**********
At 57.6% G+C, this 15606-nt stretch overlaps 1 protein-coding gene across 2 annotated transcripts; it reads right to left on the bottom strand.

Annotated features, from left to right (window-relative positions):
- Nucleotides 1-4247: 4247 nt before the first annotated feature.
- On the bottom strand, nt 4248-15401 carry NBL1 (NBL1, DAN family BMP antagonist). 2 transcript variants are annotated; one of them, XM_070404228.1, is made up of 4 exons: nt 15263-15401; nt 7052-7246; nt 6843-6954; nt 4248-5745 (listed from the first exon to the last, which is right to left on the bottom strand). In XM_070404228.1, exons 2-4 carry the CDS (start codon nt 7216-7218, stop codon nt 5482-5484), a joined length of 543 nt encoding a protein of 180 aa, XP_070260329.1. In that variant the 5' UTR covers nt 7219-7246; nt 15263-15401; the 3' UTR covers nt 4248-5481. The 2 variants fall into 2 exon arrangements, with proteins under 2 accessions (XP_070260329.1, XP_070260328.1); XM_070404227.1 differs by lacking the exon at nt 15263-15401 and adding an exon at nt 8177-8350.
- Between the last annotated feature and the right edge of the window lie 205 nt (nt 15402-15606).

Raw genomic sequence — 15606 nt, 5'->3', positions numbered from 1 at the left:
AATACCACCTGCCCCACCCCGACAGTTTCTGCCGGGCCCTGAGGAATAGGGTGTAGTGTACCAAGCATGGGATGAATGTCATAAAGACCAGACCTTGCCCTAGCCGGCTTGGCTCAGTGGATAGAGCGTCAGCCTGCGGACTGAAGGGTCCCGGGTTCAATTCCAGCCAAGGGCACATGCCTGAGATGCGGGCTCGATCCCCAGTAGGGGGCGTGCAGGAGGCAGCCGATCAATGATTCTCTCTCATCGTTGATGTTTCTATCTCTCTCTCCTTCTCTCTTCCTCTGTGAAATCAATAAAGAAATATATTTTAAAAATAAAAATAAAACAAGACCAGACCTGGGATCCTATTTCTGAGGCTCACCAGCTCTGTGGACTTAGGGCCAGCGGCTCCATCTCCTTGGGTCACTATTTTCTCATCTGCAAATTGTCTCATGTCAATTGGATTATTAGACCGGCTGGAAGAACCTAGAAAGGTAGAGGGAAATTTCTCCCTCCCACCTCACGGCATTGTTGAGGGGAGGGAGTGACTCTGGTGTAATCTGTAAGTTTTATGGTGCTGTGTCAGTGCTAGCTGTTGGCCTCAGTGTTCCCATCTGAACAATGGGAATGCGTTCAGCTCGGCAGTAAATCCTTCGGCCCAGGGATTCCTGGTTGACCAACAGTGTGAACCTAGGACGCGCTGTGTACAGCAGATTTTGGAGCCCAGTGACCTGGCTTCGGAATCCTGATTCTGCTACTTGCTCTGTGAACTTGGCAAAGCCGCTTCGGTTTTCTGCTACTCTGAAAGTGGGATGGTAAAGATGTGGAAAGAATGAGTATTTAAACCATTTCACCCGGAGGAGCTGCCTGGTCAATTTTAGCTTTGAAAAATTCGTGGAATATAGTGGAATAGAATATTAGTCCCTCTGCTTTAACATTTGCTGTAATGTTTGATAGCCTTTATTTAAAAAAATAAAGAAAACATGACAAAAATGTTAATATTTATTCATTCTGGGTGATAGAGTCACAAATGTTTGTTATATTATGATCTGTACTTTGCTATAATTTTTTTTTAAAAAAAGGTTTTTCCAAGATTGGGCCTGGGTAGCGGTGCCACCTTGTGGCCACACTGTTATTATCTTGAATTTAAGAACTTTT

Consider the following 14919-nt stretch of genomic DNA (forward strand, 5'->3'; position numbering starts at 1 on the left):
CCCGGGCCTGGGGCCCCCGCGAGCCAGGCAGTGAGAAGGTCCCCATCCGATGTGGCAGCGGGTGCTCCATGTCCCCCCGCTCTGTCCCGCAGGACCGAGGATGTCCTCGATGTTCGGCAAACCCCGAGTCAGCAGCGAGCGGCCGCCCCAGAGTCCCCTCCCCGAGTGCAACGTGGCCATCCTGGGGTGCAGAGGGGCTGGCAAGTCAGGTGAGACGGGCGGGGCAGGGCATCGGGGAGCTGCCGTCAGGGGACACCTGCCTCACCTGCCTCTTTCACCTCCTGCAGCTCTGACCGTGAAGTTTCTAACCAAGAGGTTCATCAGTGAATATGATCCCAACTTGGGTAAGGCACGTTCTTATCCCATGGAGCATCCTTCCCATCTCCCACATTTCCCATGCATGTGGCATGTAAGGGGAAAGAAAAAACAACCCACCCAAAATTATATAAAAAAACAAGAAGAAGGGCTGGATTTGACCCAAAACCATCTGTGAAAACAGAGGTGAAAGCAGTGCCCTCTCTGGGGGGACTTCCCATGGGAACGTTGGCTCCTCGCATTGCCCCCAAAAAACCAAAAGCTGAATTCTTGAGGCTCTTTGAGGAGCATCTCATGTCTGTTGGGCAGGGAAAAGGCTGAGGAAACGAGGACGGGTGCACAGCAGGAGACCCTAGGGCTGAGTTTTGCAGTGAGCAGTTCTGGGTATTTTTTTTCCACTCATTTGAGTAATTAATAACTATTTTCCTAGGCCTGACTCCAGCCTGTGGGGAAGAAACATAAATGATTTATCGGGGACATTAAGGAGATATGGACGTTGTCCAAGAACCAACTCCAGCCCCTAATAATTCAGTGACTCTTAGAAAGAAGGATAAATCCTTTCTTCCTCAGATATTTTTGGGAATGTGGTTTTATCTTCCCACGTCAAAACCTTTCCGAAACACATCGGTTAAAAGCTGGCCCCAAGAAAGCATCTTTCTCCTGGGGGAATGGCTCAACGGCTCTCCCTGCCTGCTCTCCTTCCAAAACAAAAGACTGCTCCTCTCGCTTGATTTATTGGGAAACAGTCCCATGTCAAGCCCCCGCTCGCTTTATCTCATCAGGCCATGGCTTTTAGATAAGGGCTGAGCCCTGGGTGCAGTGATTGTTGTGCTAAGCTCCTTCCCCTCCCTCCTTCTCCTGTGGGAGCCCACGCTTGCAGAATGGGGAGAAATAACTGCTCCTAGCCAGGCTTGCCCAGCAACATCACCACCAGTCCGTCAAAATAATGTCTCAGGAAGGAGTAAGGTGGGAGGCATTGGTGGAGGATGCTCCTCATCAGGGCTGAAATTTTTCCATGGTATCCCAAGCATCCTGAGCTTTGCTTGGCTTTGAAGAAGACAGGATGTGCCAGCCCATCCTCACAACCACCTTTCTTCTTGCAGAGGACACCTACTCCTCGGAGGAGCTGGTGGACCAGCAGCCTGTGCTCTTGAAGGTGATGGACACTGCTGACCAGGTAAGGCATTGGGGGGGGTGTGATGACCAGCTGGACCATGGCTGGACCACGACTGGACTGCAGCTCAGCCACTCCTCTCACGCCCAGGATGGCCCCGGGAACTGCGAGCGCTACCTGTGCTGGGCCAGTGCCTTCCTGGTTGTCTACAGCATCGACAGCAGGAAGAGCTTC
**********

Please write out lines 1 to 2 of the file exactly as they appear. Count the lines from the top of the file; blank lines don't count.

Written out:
At 57.6% G+C, this 15606-nt stretch overlaps 1 protein-coding gene across 2 annotated transcripts; it reads right to left on the bottom strand.

Annotated features, from left to right (window-relative positions):